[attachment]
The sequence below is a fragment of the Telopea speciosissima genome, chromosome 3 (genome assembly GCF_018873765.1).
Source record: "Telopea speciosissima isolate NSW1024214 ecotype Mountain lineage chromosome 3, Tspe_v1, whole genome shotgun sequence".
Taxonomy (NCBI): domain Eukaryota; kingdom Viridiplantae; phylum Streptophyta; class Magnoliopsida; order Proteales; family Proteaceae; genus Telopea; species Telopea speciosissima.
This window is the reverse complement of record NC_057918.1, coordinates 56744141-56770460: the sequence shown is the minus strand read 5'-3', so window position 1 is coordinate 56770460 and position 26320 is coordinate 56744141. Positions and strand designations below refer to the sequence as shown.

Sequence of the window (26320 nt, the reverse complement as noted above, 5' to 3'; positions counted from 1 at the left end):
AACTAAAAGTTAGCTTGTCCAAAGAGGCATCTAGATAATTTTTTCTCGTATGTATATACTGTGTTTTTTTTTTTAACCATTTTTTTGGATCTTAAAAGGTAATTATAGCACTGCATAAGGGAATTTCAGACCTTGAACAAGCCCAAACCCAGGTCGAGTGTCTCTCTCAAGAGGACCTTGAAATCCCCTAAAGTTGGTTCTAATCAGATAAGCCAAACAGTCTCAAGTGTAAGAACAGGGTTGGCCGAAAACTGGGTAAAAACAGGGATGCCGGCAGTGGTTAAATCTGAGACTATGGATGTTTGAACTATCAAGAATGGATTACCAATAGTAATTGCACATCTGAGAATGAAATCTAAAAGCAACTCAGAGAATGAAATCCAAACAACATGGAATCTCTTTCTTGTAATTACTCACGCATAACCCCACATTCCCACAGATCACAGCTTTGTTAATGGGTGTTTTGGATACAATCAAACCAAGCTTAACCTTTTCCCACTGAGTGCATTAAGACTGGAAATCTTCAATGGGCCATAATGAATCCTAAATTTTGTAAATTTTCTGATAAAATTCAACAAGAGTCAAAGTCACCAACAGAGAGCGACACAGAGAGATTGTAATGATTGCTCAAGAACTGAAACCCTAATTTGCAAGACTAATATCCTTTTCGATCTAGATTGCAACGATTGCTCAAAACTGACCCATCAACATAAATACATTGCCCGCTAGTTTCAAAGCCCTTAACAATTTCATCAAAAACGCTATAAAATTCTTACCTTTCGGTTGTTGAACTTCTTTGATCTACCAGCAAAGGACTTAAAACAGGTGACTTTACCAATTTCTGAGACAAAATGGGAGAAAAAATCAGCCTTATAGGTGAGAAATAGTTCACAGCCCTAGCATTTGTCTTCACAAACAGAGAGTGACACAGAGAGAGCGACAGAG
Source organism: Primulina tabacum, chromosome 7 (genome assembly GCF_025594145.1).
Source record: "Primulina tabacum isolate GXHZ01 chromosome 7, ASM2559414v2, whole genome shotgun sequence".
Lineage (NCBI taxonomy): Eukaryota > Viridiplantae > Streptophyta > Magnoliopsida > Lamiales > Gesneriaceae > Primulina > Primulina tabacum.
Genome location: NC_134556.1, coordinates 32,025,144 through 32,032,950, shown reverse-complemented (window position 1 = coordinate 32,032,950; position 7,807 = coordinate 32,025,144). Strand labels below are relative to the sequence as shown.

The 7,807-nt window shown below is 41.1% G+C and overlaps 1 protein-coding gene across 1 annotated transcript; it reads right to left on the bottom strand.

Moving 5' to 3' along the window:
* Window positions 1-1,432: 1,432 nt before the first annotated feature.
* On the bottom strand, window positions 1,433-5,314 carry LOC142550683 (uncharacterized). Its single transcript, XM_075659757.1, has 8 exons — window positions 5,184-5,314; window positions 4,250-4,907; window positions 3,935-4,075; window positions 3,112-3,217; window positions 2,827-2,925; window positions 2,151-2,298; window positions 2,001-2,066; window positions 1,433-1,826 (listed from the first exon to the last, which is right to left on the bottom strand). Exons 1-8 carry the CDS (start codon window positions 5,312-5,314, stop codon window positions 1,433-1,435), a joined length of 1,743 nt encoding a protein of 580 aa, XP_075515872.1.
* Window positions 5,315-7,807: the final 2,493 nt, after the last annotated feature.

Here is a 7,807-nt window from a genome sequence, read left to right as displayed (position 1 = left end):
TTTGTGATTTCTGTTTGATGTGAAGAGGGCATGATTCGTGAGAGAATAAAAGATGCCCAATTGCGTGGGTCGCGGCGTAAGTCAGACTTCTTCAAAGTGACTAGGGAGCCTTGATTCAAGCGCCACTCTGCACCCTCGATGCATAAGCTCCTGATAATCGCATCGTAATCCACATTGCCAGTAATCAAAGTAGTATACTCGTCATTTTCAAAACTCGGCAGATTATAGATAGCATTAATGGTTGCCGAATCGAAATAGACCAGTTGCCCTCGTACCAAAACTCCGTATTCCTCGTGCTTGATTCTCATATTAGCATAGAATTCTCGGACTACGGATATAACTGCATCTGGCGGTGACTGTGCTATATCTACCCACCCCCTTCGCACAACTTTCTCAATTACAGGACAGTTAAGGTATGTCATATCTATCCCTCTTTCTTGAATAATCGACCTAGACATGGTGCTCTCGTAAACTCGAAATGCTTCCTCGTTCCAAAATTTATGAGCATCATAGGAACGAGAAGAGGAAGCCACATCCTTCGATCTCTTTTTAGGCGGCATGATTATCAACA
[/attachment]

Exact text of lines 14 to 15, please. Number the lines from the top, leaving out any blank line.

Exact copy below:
* On the bottom strand, window positions 1,433-5,314 carry LOC142550683 (uncharacterized). Its single transcript, XM_075659757.1, has 8 exons — window positions 5,184-5,314; window positions 4,250-4,907; window positions 3,935-4,075; window positions 3,112-3,217; window positions 2,827-2,925; window positions 2,151-2,298; window positions 2,001-2,066; window positions 1,433-1,826 (listed from the first exon to the last, which is right to left on the bottom strand). Exons 1-8 carry the CDS (start codon window positions 5,312-5,314, stop codon window positions 1,433-1,435), a joined length of 1,743 nt encoding a protein of 580 aa, XP_075515872.1.
* Window positions 5,315-7,807: the final 2,493 nt, after the last annotated feature.